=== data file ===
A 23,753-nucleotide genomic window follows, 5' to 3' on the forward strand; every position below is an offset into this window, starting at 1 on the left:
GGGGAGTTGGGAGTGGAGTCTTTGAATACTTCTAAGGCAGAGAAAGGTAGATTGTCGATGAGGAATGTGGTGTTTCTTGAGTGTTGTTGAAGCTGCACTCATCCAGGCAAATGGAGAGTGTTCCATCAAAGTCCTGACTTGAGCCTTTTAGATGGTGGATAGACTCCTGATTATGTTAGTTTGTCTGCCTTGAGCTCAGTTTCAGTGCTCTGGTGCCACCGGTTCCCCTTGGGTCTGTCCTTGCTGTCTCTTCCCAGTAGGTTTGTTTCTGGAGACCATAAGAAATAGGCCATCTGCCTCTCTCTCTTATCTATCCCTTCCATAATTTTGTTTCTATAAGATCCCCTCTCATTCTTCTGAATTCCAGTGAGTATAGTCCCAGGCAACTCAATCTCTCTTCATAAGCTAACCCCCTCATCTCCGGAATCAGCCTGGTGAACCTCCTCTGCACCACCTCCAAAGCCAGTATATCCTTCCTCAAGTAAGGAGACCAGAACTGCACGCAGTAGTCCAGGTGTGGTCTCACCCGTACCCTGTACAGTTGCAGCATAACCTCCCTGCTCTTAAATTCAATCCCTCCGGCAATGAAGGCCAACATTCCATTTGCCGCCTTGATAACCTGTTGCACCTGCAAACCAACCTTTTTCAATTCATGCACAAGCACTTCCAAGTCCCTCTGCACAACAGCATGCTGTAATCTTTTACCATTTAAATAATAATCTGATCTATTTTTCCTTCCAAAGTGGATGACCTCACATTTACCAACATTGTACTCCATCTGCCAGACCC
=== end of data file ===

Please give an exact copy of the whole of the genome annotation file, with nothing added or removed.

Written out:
A 23,753-nucleotide genomic window follows, 5' to 3' on the forward strand; every position below is an offset into this window, starting at 1 on the left:
GGGGAGTTGGGAGTGGAGTCTTTGAATACTTCTAAGGCAGAGAAAGGTAGATTGTCGATGAGGAATGTGGTGTTTCTTGAGTGTTGTTGAAGCTGCACTCATCCAGGCAAATGGAGAGTGTTCCATCAAAGTCCTGACTTGAGCCTTTTAGATGGTGGATAGACTCCTGATTATGTTAGTTTGTCTGCCTTGAGCTCAGTTTCAGTGCTCTGGTGCCACCGGTTCCCCTTGGGTCTGTCCTTGCTGTCTCTTCCCAGTAGGTTTGTTTCTGGAGACCATAAGAAATAGGCCATCTGCCTCTCTCTCTTATCTATCCCTTCCATAATTTTGTTTCTATAAGATCCCCTCTCATTCTTCTGAATTCCAGTGAGTATAGTCCCAGGCAACTCAATCTCTCTTCATAAGCTAACCCCCTCATCTCCGGAATCAGCCTGGTGAACCTCCTCTGCACCACCTCCAAAGCCAGTATATCCTTCCTCAAGTAAGGAGACCAGAACTGCACGCAGTAGTCCAGGTGTGGTCTCACCCGTACCCTGTACAGTTGCAGCATAACCTCCCTGCTCTTAAATTCAATCCCTCCGGCAATGAAGGCCAACATTCCATTTGCCGCCTTGATAACCTGTTGCACCTGCAAACCAACCTTTTTCAATTCATGCACAAGCACTTCCAAGTCCCTCTGCACAACAGCATGCTGTAATCTTTTACCATTTAAATAATAATCTGATCTATTTTTCCTTCCAAAGTGGATGACCTCACATTTACCAACATTGTACTCCATCTGCCAGACCC